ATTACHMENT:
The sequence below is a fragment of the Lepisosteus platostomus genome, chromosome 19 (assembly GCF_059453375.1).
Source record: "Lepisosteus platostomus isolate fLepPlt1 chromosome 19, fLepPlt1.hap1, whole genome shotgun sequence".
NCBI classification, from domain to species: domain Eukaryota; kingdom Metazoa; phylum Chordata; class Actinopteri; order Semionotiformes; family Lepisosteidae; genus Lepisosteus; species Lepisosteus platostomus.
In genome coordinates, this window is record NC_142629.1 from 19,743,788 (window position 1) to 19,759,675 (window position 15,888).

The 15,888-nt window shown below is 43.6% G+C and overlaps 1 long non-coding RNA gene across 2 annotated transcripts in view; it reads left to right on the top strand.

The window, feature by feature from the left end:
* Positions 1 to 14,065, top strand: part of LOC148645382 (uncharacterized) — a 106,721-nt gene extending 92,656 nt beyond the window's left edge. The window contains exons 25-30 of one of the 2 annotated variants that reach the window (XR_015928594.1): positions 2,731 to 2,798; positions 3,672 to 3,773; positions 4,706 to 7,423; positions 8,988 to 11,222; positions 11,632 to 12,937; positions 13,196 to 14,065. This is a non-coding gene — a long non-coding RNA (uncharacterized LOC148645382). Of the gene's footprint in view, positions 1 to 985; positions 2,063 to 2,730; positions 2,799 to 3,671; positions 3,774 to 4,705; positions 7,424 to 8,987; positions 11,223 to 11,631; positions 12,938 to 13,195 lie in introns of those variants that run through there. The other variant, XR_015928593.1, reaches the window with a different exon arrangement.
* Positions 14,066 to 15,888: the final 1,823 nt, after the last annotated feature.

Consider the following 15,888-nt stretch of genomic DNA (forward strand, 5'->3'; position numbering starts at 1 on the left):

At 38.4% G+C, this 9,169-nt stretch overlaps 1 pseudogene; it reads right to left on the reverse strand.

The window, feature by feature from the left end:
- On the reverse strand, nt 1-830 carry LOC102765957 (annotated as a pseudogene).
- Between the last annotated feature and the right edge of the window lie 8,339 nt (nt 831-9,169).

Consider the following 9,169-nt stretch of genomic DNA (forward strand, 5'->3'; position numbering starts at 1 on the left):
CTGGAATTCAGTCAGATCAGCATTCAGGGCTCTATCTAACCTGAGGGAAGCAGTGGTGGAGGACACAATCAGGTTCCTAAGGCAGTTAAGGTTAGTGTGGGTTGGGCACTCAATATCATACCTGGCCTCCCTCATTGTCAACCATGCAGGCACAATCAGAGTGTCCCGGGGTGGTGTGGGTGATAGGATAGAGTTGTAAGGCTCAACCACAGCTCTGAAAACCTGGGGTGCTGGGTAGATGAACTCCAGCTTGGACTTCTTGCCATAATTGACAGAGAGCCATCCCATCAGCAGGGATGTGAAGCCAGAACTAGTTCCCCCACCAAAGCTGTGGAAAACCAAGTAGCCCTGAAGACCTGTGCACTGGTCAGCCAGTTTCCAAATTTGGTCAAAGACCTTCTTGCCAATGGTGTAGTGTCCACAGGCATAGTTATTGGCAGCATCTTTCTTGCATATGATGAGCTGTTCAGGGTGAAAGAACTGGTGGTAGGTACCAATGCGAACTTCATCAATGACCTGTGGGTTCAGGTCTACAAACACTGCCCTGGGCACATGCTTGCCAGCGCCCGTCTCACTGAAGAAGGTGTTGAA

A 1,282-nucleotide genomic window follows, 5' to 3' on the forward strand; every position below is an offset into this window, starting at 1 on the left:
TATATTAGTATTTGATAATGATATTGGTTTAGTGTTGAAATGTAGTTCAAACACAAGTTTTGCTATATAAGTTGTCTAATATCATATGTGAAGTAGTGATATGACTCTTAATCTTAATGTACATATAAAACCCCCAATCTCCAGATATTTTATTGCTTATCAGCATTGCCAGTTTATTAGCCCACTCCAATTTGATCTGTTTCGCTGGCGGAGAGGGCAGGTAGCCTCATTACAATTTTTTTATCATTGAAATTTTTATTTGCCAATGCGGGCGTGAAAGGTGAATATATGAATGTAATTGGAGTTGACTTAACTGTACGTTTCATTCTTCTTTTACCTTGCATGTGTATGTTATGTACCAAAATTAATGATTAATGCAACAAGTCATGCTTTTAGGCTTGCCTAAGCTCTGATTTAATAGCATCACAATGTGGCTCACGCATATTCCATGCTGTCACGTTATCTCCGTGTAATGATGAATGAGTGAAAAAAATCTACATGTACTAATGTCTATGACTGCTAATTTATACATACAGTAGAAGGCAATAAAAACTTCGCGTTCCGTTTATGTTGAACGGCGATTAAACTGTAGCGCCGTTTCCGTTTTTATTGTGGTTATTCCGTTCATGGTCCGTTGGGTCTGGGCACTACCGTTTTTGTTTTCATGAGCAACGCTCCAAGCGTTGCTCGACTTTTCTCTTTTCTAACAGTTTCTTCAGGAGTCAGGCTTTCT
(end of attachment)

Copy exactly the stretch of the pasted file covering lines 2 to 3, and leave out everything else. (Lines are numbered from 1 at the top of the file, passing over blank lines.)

Source record: "Lepisosteus platostomus isolate fLepPlt1 chromosome 19, fLepPlt1.hap1, whole genome shotgun sequence".
NCBI classification, from domain to species: domain Eukaryota; kingdom Metazoa; phylum Chordata; class Actinopteri; order Semionotiformes; family Lepisosteidae; genus Lepisosteus; species Lepisosteus platostomus.